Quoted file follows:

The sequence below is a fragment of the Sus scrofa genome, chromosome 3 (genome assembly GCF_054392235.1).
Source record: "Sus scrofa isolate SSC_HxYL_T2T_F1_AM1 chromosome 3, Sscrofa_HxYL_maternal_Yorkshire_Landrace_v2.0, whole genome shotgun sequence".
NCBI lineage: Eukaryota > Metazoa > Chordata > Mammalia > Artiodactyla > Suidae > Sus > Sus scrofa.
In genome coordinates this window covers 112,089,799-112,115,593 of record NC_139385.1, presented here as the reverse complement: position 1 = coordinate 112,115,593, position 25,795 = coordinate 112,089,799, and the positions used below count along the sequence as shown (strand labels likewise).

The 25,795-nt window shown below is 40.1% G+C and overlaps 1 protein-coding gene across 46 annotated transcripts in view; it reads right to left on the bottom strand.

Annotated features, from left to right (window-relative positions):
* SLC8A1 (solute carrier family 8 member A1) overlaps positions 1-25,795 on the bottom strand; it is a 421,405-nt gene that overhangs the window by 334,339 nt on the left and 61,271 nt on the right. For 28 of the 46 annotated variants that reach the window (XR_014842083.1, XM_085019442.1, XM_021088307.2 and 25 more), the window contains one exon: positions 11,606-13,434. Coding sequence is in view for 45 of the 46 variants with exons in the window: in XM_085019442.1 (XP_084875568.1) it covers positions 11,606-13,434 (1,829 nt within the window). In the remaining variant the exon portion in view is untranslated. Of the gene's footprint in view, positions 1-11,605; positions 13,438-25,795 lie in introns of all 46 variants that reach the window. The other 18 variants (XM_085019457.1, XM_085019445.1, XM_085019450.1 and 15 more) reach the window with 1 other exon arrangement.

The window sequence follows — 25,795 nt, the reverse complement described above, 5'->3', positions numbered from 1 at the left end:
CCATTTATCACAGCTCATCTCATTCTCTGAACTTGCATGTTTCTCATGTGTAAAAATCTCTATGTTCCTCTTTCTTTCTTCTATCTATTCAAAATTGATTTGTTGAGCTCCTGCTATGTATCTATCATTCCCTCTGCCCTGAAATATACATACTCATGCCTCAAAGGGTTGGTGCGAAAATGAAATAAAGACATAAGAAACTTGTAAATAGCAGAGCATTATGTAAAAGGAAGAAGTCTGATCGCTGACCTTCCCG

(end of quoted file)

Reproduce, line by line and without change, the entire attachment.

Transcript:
The sequence below is a fragment of the Sus scrofa genome, chromosome 3 (genome assembly GCF_054392235.1).
Source record: "Sus scrofa isolate SSC_HxYL_T2T_F1_AM1 chromosome 3, Sscrofa_HxYL_maternal_Yorkshire_Landrace_v2.0, whole genome shotgun sequence".
NCBI lineage: Eukaryota > Metazoa > Chordata > Mammalia > Artiodactyla > Suidae > Sus > Sus scrofa.
In genome coordinates this window covers 112,089,799-112,115,593 of record NC_139385.1, presented here as the reverse complement: position 1 = coordinate 112,115,593, position 25,795 = coordinate 112,089,799, and the positions used below count along the sequence as shown (strand labels likewise).

The 25,795-nt window shown below is 40.1% G+C and overlaps 1 protein-coding gene across 46 annotated transcripts in view; it reads right to left on the bottom strand.

Annotated features, from left to right (window-relative positions):
* SLC8A1 (solute carrier family 8 member A1) overlaps positions 1-25,795 on the bottom strand; it is a 421,405-nt gene that overhangs the window by 334,339 nt on the left and 61,271 nt on the right. For 28 of the 46 annotated variants that reach the window (XR_014842083.1, XM_085019442.1, XM_021088307.2 and 25 more), the window contains one exon: positions 11,606-13,434. Coding sequence is in view for 45 of the 46 variants with exons in the window: in XM_085019442.1 (XP_084875568.1) it covers positions 11,606-13,434 (1,829 nt within the window). In the remaining variant the exon portion in view is untranslated. Of the gene's footprint in view, positions 1-11,605; positions 13,438-25,795 lie in introns of all 46 variants that reach the window. The other 18 variants (XM_085019457.1, XM_085019445.1, XM_085019450.1 and 15 more) reach the window with 1 other exon arrangement.

The window sequence follows — 25,795 nt, the reverse complement described above, 5'->3', positions numbered from 1 at the left end:
CCATTTATCACAGCTCATCTCATTCTCTGAACTTGCATGTTTCTCATGTGTAAAAATCTCTATGTTCCTCTTTCTTTCTTCTATCTATTCAAAATTGATTTGTTGAGCTCCTGCTATGTATCTATCATTCCCTCTGCCCTGAAATATACATACTCATGCCTCAAAGGGTTGGTGCGAAAATGAAATAAAGACATAAGAAACTTGTAAATAGCAGAGCATTATGTAAAAGGAAGAAGTCTGATCGCTGACCTTCCCG